What’s the attraction of going back to our roots — even if it’s for a short weekend?
I travel to Kentucky every four months or so, and my last trip was a weekend in October. The next will be for a wedding in December. In spite of the fact that much has changed, in my mind’s eye, nothing has changed.
Zackie Wakins still has the dress shop in Cumberland in the brick storefront that is now occupied by a thrift store.
Florence’s Dress Shoppe where my grandmother, Viva Adams, pondered long and hard before selecting a dress is now a dance studio where my niece Kaylee Kelly and dozens of other girls from the Tri-City area are learning ballet, hip hop and tap.
The apartment that hung precariously on the side of the gray block building by the railroad tracks across from the building the dance studio now occupies is gone. There’s not a trace of where Sylvia Sumpter studied her lessons or greeted her handsome father, Creed, when he returned home from work.
Vic’s Jewelry is tightly locked up, just waiting for Vic Howard to open the door, turn on the lights and greet customers in his friendly way. And he’s as always thinking of the photographs he will soon be taking to capture the spirit of the residents of the area: the weddings; the portraits of community leaders; the faces of Cumberland, Benham and Lynch. Those photographs, thanks to the talents of Professor
Emeritus James B. Goode, now resides at Ole Miss and the University of Kentucky Archives in Lexington.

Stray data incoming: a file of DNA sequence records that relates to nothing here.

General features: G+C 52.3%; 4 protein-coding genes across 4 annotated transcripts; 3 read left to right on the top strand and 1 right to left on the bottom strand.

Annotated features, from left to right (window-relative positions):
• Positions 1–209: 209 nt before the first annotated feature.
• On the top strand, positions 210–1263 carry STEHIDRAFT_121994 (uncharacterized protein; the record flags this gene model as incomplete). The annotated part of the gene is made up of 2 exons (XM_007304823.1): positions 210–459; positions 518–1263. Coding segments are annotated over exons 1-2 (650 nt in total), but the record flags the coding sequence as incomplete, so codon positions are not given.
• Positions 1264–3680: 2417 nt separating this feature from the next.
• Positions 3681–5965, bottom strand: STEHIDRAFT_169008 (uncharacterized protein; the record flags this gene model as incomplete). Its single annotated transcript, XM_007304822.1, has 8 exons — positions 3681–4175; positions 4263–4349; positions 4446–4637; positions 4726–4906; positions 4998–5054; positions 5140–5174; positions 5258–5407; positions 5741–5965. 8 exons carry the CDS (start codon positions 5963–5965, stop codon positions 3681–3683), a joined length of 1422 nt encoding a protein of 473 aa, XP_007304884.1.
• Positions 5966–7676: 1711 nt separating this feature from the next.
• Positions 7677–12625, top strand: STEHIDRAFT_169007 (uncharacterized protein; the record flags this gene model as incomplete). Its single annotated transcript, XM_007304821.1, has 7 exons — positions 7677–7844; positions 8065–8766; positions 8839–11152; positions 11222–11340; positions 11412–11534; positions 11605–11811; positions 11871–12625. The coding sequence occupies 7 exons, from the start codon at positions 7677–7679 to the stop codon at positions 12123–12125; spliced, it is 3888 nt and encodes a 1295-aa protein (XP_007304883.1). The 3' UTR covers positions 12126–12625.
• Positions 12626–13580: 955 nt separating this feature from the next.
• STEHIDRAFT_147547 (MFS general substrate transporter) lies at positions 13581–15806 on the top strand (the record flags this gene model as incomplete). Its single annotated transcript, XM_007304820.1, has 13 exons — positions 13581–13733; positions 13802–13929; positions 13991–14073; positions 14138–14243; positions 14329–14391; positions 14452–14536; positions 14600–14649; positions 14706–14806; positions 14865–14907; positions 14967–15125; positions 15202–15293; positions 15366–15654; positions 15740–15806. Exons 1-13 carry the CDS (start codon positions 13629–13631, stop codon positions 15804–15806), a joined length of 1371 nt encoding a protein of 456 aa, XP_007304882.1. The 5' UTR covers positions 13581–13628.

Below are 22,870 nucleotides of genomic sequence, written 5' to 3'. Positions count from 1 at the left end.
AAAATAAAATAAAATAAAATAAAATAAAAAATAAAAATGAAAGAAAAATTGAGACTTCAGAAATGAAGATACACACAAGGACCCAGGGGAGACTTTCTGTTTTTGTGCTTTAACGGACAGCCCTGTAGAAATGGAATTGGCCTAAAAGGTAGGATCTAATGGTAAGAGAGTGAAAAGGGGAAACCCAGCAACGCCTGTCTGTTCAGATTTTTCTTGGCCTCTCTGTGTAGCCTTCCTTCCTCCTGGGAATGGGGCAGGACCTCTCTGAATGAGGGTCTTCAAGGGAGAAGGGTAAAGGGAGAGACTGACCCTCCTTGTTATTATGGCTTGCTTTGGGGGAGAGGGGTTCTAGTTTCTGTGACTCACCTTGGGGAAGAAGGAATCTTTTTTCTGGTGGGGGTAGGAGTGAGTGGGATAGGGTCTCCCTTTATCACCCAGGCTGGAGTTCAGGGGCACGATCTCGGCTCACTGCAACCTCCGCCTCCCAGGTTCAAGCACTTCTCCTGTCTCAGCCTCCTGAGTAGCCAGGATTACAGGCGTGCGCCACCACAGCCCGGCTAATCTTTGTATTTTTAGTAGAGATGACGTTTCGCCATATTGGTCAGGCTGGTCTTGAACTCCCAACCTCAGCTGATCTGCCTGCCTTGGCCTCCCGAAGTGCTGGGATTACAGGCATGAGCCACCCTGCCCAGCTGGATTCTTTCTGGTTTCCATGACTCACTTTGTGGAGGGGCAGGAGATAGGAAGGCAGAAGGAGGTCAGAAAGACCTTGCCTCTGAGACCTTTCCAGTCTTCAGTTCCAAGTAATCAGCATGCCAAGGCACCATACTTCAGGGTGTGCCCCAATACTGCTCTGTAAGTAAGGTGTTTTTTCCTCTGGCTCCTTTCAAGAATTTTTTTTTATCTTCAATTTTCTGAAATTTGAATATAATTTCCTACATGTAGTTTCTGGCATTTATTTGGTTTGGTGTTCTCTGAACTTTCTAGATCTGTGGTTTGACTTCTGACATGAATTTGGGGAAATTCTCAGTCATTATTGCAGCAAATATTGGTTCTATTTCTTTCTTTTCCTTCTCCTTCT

And the little pine tree no taller than a foot when my cousin Linda Adams and I dug it up in the woods and planted it is three times the height of my grandmother’s house on Parker Street on the banks of the Cumberland River. Toys now dominate the property inside and out and my sister’s great grandchildren, Hunter and Kaylee, are always adding to the collection. At times the toys bore them, and they do what my brother Bill and I did as children: climb the hills and fish in the river.
Recently, I called the Commonwealth Bank in Cumberland, and Betty Jo Galloway answered the phone. She was my first and only babysitting job when I was 13, and I was paid 25 cents an hour by her parents, Lizzie and Lee.
Although I can no longer climb Raven’s Rock, to me it’s still that pristine site where Lizzie Galloway was able to save my mother’s life by catching her as she slipped on that rock – the big one that leads to the cave.
Cumberland High School is shuttered with broken windows and other evidence of vandalism, but it’s still that “new” school where Leola Yeary, Mrs. Gross, Jack Creech, Ross Barger, and the Huff sisters, Gola and Florence, were my teachers. I held my first real job at the school, popping corn which I sold for 5 cents a bag at break time. I left my classes early to get the machine fired up so that the smell of popcorn filled the hallways. I made 2 or 3 three cents for each bag I sold, and my first paycheck was for three dollars plus. I had no idea how to cash it.
I looked at the two-inch scar on my right wrist this morning, a scar I earned by placing my hand against a pane of glass when I was pushed from behind while exiting the gym at that high school. No safety panes back then. Following the accident, I walked to Dr. D.M. Fields office, now demolished, where “Uncle Doc” bandaged my wrist and told me it was a clean cut and I’d be fine.
Following that most recent trip, I returned to Ohio where I now live. Longfellow’s poetry was on the syllabus for my college American literature class, and I realized, again, that his words are forever imprinted in my mind: “And among the dreams of the days that were/I find my lost youth again.”
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